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400 tons and special tooling, too.

When Steams Airport Equipment Co Inc, Ft Worth, TX, purchased an Amada 400-ton press brake in 1989, engineers literally took the company from the Stone Age to the 21st Century. Founded in 1936, Stearns is said to be the world's largest manufacturer of conveyor systems for airports and high-speed sorting systems for such customers as Federal Express and UPS. A subsidiary of Hobart Brothers Co, Troy, OH, Stearns also makes passenger-boarding bridges and walkways.

The $40-million company has 280 employees at its 44-acre site and expects to double its business within five years. Besides the domestic airline market, Stearns is pushing its marketing thrust worldwide with customers in Japan, Guam, and Puerto Rico. To maintain its competitive position, the firm relies on precision metal fabrication.

Thomas Boehmer, manager of plant engineering, said, "We needed automation for the past three to four years. Hobart acquired Sterns in 1988, and is responsible for purchasing the new Amada equipment. Now, we cut Parts on a hydraulic shear, punch them on a Pega 357 CNC, and bend them on our FBD 400.

"The basic component parts of the conveyor system are fabricated by the Pega and the FBD because of the close tolerances required. We're talking positioning accuracy and repeatability of +/-0.000411. Quality control is very important to US. Now, we don't have miss-matches on the assembly line. Those have all been eliminated bY the accuracy of the two new machines.

"We make tens of thousands of components before we finish a product. With the CNC machines, we can make a part in 1 min compared to 3 min on older machines. A part that used to cost us $1 to make on our old press brakes now costs only 6 cents on the new machine."

Boehmer pointed out advantages of the big press brake and the decision to buy this equipment:

* User friendly NC and machine. It doesn't take a highly skilled operator to run it.

* Ease of setup. It has cut setup time by 60 percent, and that's a conservative estimate.

* NC computer storage. The system stores a number of different part programs, thus assisting the setup process and enhancing profitability.

* Part quality.

* Availability of special tooling and a wide variety of standard tools.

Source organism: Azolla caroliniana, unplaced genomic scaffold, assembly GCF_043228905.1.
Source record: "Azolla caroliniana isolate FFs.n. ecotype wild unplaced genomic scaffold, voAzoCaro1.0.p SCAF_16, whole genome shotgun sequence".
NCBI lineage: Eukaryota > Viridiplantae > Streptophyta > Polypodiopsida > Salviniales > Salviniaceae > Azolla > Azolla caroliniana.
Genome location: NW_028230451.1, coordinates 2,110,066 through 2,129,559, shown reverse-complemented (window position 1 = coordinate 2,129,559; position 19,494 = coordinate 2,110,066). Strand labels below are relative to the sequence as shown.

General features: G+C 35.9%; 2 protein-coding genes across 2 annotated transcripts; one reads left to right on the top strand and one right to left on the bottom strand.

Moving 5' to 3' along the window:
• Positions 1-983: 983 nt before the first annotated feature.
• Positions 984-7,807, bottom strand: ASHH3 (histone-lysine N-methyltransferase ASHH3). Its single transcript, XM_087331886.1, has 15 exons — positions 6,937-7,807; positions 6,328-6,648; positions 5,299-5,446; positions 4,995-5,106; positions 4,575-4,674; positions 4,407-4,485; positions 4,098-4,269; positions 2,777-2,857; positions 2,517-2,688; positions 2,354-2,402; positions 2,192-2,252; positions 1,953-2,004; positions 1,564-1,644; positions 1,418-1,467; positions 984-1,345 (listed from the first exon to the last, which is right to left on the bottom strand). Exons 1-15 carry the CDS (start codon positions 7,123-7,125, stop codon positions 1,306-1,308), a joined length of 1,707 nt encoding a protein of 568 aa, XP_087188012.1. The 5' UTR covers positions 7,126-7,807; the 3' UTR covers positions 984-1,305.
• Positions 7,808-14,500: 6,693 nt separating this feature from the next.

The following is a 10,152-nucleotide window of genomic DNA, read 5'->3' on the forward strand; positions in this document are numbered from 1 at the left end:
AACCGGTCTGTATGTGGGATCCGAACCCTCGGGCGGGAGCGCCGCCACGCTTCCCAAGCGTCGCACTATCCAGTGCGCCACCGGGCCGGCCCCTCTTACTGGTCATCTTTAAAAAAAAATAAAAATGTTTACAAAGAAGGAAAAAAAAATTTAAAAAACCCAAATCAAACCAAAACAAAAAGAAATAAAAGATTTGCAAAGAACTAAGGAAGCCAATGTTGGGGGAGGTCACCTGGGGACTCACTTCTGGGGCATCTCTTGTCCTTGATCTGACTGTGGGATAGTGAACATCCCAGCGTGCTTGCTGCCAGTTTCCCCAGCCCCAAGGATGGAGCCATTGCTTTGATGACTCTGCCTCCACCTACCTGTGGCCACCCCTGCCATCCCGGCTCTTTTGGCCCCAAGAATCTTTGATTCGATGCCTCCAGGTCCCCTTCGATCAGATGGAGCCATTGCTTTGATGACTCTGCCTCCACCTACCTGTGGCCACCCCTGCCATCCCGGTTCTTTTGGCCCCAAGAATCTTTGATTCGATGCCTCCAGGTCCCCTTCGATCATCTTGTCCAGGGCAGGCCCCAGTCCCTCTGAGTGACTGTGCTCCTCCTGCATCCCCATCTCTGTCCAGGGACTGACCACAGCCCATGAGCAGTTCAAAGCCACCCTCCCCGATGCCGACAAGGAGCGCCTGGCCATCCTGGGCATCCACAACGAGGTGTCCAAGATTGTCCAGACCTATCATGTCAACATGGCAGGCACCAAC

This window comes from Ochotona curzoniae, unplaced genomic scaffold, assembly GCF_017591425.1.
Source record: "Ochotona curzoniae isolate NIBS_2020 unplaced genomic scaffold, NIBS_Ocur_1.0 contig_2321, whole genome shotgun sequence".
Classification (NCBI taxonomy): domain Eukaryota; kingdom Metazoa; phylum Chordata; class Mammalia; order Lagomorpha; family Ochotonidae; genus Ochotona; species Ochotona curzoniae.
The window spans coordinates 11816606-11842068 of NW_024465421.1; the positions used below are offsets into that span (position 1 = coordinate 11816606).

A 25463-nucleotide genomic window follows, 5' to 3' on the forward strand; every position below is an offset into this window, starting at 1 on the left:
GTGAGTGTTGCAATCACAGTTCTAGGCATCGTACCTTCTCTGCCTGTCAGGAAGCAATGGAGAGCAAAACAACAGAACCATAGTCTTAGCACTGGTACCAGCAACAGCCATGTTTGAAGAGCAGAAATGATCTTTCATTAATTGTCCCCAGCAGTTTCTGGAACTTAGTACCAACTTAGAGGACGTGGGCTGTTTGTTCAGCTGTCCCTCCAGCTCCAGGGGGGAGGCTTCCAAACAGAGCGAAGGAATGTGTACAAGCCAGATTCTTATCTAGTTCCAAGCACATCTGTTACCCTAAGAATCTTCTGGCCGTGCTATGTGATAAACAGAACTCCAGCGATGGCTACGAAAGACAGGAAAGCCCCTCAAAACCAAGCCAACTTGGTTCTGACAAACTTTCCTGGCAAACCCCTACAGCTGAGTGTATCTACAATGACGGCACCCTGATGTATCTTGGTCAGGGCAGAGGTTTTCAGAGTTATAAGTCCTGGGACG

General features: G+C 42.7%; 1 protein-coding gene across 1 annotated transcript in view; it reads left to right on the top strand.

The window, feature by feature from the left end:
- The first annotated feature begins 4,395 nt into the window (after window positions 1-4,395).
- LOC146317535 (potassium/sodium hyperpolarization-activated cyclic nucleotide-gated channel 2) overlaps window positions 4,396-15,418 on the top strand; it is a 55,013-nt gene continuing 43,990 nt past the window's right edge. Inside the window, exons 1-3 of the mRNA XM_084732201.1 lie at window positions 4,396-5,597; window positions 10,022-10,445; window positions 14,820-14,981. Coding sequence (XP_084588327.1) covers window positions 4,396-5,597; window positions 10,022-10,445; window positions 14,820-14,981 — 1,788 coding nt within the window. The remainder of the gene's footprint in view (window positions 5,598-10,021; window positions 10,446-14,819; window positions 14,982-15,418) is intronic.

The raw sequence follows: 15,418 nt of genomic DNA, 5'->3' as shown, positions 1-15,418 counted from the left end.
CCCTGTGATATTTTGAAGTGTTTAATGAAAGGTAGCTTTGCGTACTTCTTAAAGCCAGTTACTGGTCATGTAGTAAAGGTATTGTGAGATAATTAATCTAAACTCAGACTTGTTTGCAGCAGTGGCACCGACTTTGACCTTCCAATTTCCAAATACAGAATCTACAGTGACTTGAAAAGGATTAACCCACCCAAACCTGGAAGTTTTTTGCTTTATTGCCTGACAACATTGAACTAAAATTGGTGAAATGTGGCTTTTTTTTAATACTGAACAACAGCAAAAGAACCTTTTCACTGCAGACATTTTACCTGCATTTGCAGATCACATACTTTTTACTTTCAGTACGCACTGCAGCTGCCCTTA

Part with a curl

One of Stearns' unique parts formed on the FBD 400 is a curled panel section that goes on the side of a conveyor. The part is made of 12gage hot-rolled steel. (A 16-gage curl also is made.)

"The curled part required three bends using the manual machine," Boehmer says. "On the new press brake, however, it takes only two cycles and is a lot cleaner. The quality is better because of the special dies Amada created for us to form the part, and because of the high tonnage of the press itself. The purpose of the higher tonnage is to allow use of thicker-gage metal, but it also ensures precise action on lighter-rage materials.

"We believe the curl on the part is unique and is possible only because Amada designed and built the special tooling for us. The result is that we were able to bring that part back in house. The tooling has increased our productivity and saved us 50 percent in costs. The quality of the product has gone up, because we are in control. In all, it's a win-win-win scenario. "

In discussing the special tooling, Dave Bishop, assistant general manager, Tooling Div, Amada Engineering and Service Co Inc (AESI), says, "The challenge with Steams for the FBD 400 was to build a 6-ft solid-length tool that would retain the accuracy that was needed. We frequently build curling tools for customers, but to standard lengths of 32.871 and 16.34". Steams was anxious to avoid any tool mark by adjoining any special tooling. So they asked us to build it in a solid 6-ft length.

"Steams submitted drawings to us on the requirements for the curling product. We had to design two tools for two material thicknesses, 12 gage and 16 gage. Both curls have Ids of 0.750". On the first stage, the shape is like a J. On the second, it encloses the curl. We worked hard to get the curl in two hits instead of three.

The tools are made of 1045 tool steel, but the second tool of each pair takes most of the wear. Here, the actual forming area is made of D-2 tool steel to maximize resistance to wear."

Backgage to the fore

Rick Pawell, product manager, Bending Div, US Amada Ltd, says that Amada back-gage controls are programmed to accommodate the characteristics of the Amada bending system in general, and air-bending in particular-automatically compensating for springback and elongation.

He states, "The computer-analyzed machine design provides parallel deflection without additional hydraulics, and this allows air bending of different material thicknesses without need for shimming or variable crowning devices.

Sectionalized precision-ground tooling reduces tool inventories and allows rapid one-man setup. The NC9-EX NC backgage has a nonvolatile memory that stores 99 bends. And, a cassette memory device can hold more than 6900 bends. These features reduce setup time for both single-run and repetitive jobs."

Tom Boehmer adds, The Amada machine has cut materials cost in half. And, compared to operations on the manual machines, our productivity has increased four times. Future applications of the FBD 400 include bending the slide rail of the conveyor system, which will eliminate welding. "

For more press-brake information, contact US Amada Ltd, 7025 Firestone Blvd, Buena Park, CA 90621 or circle 345.
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Copyright 1990 Gale, Cengage Learning. All rights reserved.

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Title Annotation:press brake for conveyor manufacturing
Publication:Tooling & Production
Date:Jul 1, 1990
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